It is five hundred years since Thomas More published his book Utopia in Leuven, Belgium, under the patronage of his fellow humanist Erasmus. The text is a fictional account of an island nation more perfect than the conflict-ridden European countries of the time, rife with inequality and corruption. Utopian society practiced communal ownership and religious tolerance, came close to gender parity and strove to provide for the well-being of all its citizens. A word coined by More based upon Greek, the term utopia—meaning “no place” (ou-topos) or, in an alternative interpretation, “good place” (eu-topos)—came to signify an idealized perfect community that does not exist in the present and whose coming into being is often projected into the future.

After enjoying great success and spawning a veritable avalanche of proposals for perfect societies in the centuries that followed, utopia has, of late, acquired something of a bad rap. Perhaps this had to do with the understanding of communism as the ultimate utopia. The creation of a classless society where all workers shared in the decision-making process about and in the profits of their labor, therefore being able substantially to reduce the amount of time spent in useless toil, seemed to be the culmination of centuries of utopian thought. But the results of actually existing communism disheartened many supports of utopianism. From Stalin’s purges to the massacres perpetrated by the Cambodian Khmer Rouge, historical communism fell short of its theoretical ideal.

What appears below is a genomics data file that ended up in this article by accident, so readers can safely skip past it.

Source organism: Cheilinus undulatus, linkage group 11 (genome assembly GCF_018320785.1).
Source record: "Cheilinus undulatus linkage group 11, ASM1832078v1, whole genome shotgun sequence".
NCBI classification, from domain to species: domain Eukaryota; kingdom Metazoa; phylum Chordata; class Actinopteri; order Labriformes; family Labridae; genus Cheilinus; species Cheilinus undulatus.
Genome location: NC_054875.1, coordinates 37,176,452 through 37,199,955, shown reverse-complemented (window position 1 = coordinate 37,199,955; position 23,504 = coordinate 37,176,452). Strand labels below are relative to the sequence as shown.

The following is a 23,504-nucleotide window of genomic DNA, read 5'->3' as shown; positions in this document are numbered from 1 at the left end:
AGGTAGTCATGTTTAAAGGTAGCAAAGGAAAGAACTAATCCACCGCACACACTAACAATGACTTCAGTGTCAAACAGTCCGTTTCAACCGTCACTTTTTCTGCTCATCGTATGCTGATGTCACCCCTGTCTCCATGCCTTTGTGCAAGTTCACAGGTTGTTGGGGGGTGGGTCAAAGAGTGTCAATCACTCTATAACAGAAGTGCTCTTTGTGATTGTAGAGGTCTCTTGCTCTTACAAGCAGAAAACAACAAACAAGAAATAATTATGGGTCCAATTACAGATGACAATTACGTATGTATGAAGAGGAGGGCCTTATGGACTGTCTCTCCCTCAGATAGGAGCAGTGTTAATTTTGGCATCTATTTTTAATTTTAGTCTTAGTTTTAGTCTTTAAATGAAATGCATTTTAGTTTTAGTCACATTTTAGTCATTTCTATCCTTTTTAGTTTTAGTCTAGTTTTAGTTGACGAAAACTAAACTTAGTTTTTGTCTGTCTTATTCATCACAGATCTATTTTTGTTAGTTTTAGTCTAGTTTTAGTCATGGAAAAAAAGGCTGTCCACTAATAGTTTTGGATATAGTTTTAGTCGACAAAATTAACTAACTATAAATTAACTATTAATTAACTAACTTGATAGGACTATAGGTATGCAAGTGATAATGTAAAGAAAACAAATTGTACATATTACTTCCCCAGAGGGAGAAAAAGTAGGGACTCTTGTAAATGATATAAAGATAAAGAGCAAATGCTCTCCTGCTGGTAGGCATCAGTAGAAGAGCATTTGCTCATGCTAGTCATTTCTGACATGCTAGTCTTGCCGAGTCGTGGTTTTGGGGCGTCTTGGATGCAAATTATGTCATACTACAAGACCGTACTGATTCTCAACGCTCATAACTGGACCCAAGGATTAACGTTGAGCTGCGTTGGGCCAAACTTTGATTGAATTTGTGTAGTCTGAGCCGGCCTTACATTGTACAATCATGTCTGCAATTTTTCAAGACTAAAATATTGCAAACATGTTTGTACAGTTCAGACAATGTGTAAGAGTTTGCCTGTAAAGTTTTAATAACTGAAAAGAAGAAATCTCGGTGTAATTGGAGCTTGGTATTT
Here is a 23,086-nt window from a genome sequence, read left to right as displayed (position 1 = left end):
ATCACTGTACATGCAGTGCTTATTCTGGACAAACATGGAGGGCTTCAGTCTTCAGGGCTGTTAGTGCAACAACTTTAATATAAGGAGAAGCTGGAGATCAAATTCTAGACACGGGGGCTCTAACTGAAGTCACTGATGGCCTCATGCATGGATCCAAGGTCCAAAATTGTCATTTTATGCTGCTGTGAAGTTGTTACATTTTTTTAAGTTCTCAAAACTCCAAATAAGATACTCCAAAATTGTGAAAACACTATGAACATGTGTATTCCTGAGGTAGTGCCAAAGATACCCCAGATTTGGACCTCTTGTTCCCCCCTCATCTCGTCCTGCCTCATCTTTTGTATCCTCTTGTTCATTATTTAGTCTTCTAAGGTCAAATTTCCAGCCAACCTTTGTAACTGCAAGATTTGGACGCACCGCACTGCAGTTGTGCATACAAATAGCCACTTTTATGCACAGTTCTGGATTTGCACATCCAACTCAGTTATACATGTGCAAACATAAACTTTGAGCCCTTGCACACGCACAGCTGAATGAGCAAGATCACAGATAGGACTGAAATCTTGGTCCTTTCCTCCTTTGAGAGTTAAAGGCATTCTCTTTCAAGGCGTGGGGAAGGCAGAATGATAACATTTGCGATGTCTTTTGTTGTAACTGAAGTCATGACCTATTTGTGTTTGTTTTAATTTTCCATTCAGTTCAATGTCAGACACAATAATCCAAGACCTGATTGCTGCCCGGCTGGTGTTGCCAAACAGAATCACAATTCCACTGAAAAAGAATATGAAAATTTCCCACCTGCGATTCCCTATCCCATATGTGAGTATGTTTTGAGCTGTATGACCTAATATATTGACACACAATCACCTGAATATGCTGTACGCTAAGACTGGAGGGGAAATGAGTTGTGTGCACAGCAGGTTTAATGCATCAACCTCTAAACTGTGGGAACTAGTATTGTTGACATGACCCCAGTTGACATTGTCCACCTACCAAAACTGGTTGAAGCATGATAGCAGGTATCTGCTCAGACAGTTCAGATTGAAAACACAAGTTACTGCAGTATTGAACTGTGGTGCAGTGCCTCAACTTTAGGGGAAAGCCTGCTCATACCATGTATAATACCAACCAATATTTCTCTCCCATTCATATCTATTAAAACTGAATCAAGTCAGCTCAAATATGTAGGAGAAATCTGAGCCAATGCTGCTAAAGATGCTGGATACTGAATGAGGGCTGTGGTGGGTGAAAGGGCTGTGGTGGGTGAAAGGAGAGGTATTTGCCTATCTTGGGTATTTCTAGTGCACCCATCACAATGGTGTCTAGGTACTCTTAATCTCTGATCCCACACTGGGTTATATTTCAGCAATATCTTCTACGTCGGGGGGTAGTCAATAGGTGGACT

Five hundred years after the creation of utopia, is it time to finally ditch the concept and get real? Many thinkers believe so. In his ominously titled volume Black Mass. Apocalyptic Religion and the Death of Utopia British philosopher John Gray, for instance, argues that utopias work as normative models used to justify violent acts perpetrated by religious or political groups and concludes that they necessarily lead to totalitarian political regimes. French philosopher Jean-Luc Nancy also distances himself from utopian thought in an interview published in my co-edited book Existential Utopia. For Nancy, utopia is, at best, a beautiful albeit unreachable fantasy and, at worst, a distraction from our efforts to address real problems.

In literature, as in philosophy and political thought, utopia seems to have been replaced by much bleaker views on society. While the focus used to be on imagining a better community in a different place, at a future time, or both, the twentieth century witnessed the rise of dystopian narratives. From George Orwell’s 1984 (1949) to the popular Hunger Games trilogy (2008-10) by Suzanne Collins, from catastrophic climate change scenarios like the one described in J. G. Ballard’s The Drought (1965) to gender-relations nightmares such as Margaret Atwood’s The Handmade’s Tale (1985), dystopias are here to stay. To be sure, dystopian thought shares utopia’s goal of criticizing present society. But while utopias show how the world can be improved by comparing it to a better one, dystopias draw attention to the ills of our time by exacerbating them, imagining what would happen if our worst fears came true.